Again, the total number of people can refer to either the physical space available or limitations set by law
WYRD, known on-air as ESPN Upstate, is a sports-formatted radio station in the Greenville-Spartanburg area of Upstate South Carolina. The Entercom Communications outlet is licensed by the FCC to Greenville, SC, the programming on WORD is simulultaneously broadcast on 950 AM Spartanburg and W246CV-FM97.1 MHz, Spartanburg. Its studios and transmitter are located separately in Greenville, on December 9,1932, The Federal Radio Commission approved transferring the license for WFBC from Virgil V. Evans to the Greensville News-Piedmont Company. At the time, WFBC operated on 1200 kHz with 50 W power, on January 8,1935, the Federal Communications Commission approved increasing the stations power to 5 KW. Years later, WFBC was known for its top-40 format, the call letters continue to be used by WFBC-FM. WYRD and WORD added 106.3 as an FM simulcast in 2008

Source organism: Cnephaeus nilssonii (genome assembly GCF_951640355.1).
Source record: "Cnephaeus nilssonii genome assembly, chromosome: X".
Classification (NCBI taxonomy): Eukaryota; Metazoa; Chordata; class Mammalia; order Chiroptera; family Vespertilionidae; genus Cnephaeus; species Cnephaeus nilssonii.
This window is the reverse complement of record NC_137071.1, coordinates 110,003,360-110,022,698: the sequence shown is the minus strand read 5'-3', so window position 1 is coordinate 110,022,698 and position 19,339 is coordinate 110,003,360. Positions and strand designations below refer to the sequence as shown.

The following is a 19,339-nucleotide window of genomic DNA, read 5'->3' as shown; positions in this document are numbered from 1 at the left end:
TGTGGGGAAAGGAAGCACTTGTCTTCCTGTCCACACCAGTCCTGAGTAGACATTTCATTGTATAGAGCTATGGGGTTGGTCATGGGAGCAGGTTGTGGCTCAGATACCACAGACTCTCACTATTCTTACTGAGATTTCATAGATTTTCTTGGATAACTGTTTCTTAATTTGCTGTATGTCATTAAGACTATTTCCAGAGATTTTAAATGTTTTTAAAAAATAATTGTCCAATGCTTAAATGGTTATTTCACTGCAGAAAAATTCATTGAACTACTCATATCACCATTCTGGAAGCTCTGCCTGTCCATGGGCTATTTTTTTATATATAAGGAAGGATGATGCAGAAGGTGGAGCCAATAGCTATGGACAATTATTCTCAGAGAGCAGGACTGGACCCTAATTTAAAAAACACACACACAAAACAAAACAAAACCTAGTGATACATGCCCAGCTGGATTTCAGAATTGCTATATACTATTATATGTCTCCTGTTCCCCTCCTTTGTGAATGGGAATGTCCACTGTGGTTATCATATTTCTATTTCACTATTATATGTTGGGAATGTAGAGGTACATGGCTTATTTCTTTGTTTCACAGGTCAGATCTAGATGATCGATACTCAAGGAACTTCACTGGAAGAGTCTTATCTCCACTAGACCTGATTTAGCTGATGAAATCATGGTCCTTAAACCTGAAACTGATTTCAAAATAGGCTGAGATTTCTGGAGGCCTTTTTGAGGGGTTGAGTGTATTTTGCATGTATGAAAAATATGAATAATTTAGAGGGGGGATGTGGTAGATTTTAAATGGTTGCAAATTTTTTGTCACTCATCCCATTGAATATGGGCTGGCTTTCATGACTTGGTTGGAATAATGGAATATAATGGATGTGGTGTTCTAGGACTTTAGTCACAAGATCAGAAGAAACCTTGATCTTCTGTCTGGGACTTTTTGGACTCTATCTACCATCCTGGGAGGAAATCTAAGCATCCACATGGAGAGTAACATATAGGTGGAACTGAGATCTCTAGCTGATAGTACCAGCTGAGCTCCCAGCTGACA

WYRD-FM, known on-air as News Radio WORD, is a news/talk-formatted radio station in the Greenville-Spartanburg area of Upstate South Carolina. The Entercom Communications outlet is licensed by the FCC to Simpsonville, SC, until February 24,2014, it simulcasted with WYRD1330 AM Greenville and WORD950 AM Spartanburg. Its studios are in Greenville and its transmitter is located east of Five Forks, the station featured an adult contemporary format under the name Mix 106. Over time, the station adjusted itself toward CHR under the name Hot Mix 106.3 and it was the intent to move the station into the Columbia radio market, but the plans to do so never materialized. Ratings for the station during this time were extremely poor, by the end of 1993, WNMX had changed to urban Contemporary and had boosted the signal to its present 25,000 watts, with little change in audience or advertising revenue. In 1994, WNMXs format was changed again to country under the handle Big Bubba 106.3, for a time, the station actually did very well, but listenership started to drop as the audience started to drift back to the areas other country stations.